2008 AnnUAl rePorT
Letter from the executive Director
in 1992, conservationists, educators, silent sport enthusiasts and research scientists created the Algoma
Highlands Conservancy (AHC), a private, bi-national, non-profit land trust. Their mission to conserve and enjoy
the ecological and recreational attributes of the Algoma Highlands, a vast, semi-wilderness area just north of
sault ste. marie, ontario, is even stronger today. This Canadian shield region contains ecologically significant
plant and animal communities, a world-class network of cross-country ski trails managed by stokely Creek
lodge and scenic King mountain, which rises more than 300 metres (1,000 feet) above the surrounding
topography. Currently, the AHC directly influences a land base of approximately 240 hectares (590 acres),
including ownership of the scenic robertson Cliffs, an important nesting area for peregrine falcons, as well as
a significant conservation easement on land adjacent to stokely Creek lodge.
The AHC achieved a critical turning point in late 2007 when it forged a three-way agreement with Astina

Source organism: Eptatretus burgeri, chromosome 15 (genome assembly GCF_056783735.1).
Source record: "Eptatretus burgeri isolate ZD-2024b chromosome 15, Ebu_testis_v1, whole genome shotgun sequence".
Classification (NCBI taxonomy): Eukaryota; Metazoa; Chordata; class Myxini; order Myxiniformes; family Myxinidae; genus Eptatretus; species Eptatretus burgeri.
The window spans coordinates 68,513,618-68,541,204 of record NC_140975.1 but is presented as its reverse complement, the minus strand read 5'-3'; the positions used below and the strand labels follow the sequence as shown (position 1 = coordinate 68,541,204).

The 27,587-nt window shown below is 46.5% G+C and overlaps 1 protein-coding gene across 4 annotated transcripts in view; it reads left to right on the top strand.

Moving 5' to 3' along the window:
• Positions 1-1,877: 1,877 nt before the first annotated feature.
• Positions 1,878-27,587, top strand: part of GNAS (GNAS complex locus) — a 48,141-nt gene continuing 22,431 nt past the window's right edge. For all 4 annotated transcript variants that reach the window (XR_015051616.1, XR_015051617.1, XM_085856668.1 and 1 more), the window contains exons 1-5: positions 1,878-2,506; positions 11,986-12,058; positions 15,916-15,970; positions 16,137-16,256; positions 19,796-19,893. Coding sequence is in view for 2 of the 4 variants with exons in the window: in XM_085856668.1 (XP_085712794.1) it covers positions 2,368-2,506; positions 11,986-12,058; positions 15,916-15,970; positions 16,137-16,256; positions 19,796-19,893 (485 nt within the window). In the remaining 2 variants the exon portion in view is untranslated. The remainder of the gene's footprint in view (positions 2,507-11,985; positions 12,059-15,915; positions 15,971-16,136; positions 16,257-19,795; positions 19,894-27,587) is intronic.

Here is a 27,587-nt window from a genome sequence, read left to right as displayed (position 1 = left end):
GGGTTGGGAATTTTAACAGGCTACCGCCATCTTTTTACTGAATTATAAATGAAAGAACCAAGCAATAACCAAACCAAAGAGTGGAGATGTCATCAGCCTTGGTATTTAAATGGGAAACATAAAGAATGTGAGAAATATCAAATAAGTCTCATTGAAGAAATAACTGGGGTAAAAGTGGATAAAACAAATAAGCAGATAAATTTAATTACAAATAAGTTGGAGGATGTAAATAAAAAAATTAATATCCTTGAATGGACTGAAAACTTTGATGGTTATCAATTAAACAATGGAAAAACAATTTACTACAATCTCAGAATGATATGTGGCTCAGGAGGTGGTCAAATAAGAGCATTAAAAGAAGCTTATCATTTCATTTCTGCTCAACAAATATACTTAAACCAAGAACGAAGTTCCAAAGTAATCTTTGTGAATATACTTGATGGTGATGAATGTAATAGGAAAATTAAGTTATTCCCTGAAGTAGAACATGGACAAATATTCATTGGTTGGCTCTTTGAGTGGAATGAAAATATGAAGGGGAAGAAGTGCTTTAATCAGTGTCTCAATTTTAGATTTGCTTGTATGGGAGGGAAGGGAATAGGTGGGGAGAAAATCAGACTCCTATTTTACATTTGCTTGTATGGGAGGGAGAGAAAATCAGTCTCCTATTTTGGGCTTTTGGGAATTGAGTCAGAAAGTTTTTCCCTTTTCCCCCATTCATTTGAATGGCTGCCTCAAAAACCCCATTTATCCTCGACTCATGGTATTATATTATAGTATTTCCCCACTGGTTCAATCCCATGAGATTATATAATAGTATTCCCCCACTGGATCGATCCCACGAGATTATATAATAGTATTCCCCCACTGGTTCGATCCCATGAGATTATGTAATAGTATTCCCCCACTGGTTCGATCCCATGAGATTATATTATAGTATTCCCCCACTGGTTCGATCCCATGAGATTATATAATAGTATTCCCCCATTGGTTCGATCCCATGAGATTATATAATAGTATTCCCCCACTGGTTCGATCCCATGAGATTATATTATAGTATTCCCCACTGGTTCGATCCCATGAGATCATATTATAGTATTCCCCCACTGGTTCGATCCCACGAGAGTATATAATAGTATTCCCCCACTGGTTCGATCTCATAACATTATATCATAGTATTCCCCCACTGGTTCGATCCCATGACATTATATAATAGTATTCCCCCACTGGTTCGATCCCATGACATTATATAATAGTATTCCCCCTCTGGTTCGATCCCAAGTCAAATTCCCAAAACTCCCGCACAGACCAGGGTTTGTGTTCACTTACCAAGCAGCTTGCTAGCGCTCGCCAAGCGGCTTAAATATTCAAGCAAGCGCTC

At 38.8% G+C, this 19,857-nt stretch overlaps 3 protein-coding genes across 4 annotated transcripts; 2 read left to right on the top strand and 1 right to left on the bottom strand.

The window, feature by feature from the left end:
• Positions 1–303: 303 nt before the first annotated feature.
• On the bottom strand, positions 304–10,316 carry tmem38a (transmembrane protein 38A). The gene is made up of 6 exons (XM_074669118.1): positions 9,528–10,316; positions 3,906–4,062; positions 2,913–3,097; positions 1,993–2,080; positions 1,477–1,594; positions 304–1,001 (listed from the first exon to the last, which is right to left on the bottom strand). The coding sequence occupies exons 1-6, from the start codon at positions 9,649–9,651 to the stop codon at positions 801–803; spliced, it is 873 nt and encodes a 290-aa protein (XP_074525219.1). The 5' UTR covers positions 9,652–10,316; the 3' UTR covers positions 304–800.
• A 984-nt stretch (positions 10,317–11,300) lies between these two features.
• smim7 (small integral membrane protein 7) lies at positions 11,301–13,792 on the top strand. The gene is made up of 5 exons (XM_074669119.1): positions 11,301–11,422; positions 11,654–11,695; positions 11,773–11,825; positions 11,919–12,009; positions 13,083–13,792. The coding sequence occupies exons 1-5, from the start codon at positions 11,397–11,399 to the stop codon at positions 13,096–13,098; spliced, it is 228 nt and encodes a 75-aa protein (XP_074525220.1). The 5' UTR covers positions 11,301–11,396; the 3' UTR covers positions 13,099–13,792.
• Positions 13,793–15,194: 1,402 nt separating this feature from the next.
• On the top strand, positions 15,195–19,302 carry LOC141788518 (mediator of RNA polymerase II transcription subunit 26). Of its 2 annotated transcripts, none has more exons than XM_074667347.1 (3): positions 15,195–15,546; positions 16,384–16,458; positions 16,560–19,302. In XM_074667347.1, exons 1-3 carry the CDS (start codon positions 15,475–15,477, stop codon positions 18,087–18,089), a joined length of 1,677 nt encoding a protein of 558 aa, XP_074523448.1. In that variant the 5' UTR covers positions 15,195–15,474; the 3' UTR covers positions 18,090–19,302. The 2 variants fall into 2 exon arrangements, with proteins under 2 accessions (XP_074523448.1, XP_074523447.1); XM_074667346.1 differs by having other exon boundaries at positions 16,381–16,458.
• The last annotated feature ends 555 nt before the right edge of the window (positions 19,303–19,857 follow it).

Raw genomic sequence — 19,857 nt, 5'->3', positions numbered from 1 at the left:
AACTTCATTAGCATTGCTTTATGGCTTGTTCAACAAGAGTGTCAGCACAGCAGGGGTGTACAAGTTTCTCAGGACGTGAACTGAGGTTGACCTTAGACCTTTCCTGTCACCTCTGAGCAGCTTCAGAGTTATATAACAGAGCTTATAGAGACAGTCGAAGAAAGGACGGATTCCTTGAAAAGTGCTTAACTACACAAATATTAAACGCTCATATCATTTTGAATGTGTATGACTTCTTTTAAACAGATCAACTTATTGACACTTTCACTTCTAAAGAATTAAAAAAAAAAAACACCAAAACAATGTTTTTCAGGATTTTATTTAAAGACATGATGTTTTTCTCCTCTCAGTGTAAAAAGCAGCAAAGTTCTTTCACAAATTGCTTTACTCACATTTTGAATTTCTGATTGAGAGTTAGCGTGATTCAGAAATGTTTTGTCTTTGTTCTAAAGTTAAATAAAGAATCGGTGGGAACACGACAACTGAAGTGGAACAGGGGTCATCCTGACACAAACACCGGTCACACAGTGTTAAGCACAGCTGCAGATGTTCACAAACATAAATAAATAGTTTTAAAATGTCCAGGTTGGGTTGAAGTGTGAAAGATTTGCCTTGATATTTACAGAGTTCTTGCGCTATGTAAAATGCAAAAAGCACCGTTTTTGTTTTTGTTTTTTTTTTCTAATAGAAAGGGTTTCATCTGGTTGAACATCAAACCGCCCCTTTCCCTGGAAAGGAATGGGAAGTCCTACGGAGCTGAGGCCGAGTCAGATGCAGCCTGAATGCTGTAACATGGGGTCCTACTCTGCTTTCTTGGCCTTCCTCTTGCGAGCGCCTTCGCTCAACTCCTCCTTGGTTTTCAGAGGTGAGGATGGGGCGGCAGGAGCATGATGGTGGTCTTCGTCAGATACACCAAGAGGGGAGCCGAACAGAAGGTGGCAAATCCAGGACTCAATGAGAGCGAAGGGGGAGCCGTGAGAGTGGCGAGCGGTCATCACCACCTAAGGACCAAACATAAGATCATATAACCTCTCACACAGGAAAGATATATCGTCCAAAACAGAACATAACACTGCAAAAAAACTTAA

Forest Ag, an area landowner, and stokely Creek lodge. This partnership gives the AHC and stokely
Creek lodge a 10-year license for the exclusive use of the 3,500-hectare (8,600-acre) stokely trail
system for silent sport recreation. Furthermore, the AHC was extended a two-year option to purchase
1,050 hectares (2,600 acres) of land between stokely Creek lodge and the robertson Cliffs, including
King mountain. The purchase price is $1.5 million; all available AHC funds and donations received in
2008 and 2009 will be applied to this purchase. success will guarantee the long-term protection of a
1,200-hectare (3,000-acre) land base for conservation, silent sport recreation, education and research.
However, the window on this option to purchase expires in october 2009. The AHC is relying on private
and organizational donations to complete this landmark purchase.
The AHC is the only organ